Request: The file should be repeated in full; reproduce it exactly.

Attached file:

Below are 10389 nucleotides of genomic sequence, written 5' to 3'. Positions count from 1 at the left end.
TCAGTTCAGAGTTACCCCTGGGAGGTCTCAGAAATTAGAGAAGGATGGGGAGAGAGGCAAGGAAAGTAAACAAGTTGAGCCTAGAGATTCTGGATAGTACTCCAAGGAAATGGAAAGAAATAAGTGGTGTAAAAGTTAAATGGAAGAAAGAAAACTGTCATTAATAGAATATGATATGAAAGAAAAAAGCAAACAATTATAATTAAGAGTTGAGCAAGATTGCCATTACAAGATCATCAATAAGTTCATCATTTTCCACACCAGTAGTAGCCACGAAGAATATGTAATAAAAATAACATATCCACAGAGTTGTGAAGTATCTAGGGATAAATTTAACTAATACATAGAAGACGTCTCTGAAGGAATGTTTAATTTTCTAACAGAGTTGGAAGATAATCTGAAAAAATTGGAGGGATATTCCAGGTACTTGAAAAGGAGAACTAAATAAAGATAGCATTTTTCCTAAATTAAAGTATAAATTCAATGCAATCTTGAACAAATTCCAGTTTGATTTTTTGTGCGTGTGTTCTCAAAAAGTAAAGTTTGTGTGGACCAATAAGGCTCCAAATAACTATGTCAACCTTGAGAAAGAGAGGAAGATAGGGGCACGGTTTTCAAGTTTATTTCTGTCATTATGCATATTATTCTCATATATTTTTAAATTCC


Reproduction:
Below are 10389 nucleotides of genomic sequence, written 5' to 3'. Positions count from 1 at the left end.
TCAGTTCAGAGTTACCCCTGGGAGGTCTCAGAAATTAGAGAAGGATGGGGAGAGAGGCAAGGAAAGTAAACAAGTTGAGCCTAGAGATTCTGGATAGTACTCCAAGGAAATGGAAAGAAATAAGTGGTGTAAAAGTTAAATGGAAGAAAGAAAACTGTCATTAATAGAATATGATATGAAAGAAAAAAGCAAACAATTATAATTAAGAGTTGAGCAAGATTGCCATTACAAGATCATCAATAAGTTCATCATTTTCCACACCAGTAGTAGCCACGAAGAATATGTAATAAAAATAACATATCCACAGAGTTGTGAAGTATCTAGGGATAAATTTAACTAATACATAGAAGACGTCTCTGAAGGAATGTTTAATTTTCTAACAGAGTTGGAAGATAATCTGAAAAAATTGGAGGGATATTCCAGGTACTTGAAAAGGAGAACTAAATAAAGATAGCATTTTTCCTAAATTAAAGTATAAATTCAATGCAATCTTGAACAAATTCCAGTTTGATTTTTTGTGCGTGTGTTCTCAAAAAGTAAAGTTTGTGTGGACCAATAAGGCTCCAAATAACTATGTCAACCTTGAGAAAGAGAGGAAGATAGGGGCACGGTTTTCAAGTTTATTTCTGTCATTATGCATATTATTCTCATATATTTTTAAATTCC